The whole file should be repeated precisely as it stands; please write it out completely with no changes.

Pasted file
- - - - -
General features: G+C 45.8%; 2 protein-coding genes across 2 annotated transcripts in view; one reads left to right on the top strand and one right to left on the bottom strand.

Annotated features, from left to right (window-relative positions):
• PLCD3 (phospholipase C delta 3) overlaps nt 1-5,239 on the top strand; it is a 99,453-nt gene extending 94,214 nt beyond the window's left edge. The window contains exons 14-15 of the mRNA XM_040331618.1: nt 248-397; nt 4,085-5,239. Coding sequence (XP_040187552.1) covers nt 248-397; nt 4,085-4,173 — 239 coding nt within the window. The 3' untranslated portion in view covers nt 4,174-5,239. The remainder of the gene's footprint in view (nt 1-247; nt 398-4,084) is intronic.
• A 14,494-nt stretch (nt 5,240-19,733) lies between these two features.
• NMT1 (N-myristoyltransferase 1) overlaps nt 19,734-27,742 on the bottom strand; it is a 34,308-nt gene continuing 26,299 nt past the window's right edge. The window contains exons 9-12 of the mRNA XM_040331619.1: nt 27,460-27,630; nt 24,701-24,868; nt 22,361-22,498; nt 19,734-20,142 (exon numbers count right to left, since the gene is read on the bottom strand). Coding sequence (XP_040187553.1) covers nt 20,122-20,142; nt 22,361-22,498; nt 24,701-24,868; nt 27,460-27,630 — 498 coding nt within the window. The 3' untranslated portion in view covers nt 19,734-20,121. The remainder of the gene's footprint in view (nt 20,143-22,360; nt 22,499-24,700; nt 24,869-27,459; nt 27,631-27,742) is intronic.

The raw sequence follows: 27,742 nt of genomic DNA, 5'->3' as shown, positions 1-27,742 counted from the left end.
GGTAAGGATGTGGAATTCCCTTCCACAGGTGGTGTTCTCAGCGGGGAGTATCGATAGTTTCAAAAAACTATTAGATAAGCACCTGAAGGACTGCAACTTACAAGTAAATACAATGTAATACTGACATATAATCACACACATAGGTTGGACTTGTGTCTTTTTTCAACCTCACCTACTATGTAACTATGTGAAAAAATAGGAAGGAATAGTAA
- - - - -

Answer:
General features: G+C 45.8%; 2 protein-coding genes across 2 annotated transcripts in view; one reads left to right on the top strand and one right to left on the bottom strand.

Annotated features, from left to right (window-relative positions):
• PLCD3 (phospholipase C delta 3) overlaps nt 1-5,239 on the top strand; it is a 99,453-nt gene extending 94,214 nt beyond the window's left edge. The window contains exons 14-15 of the mRNA XM_040331618.1: nt 248-397; nt 4,085-5,239. Coding sequence (XP_040187552.1) covers nt 248-397; nt 4,085-4,173 — 239 coding nt within the window. The 3' untranslated portion in view covers nt 4,174-5,239. The remainder of the gene's footprint in view (nt 1-247; nt 398-4,084) is intronic.
• A 14,494-nt stretch (nt 5,240-19,733) lies between these two features.
• NMT1 (N-myristoyltransferase 1) overlaps nt 19,734-27,742 on the bottom strand; it is a 34,308-nt gene continuing 26,299 nt past the window's right edge. The window contains exons 9-12 of the mRNA XM_040331619.1: nt 27,460-27,630; nt 24,701-24,868; nt 22,361-22,498; nt 19,734-20,142 (exon numbers count right to left, since the gene is read on the bottom strand). Coding sequence (XP_040187553.1) covers nt 20,122-20,142; nt 22,361-22,498; nt 24,701-24,868; nt 27,460-27,630 — 498 coding nt within the window. The 3' untranslated portion in view covers nt 19,734-20,121. The remainder of the gene's footprint in view (nt 20,143-22,360; nt 22,499-24,700; nt 24,869-27,459; nt 27,631-27,742) is intronic.

The raw sequence follows: 27,742 nt of genomic DNA, 5'->3' as shown, positions 1-27,742 counted from the left end.
GGTAAGGATGTGGAATTCCCTTCCACAGGTGGTGTTCTCAGCGGGGAGTATCGATAGTTTCAAAAAACTATTAGATAAGCACCTGAAGGACTGCAACTTACAAGTAAATACAATGTAATACTGACATATAATCACACACATAGGTTGGACTTGTGTCTTTTTTCAACCTCACCTACTATGTAACTATGTGAAAAAATAGGAAGGAATAGTAA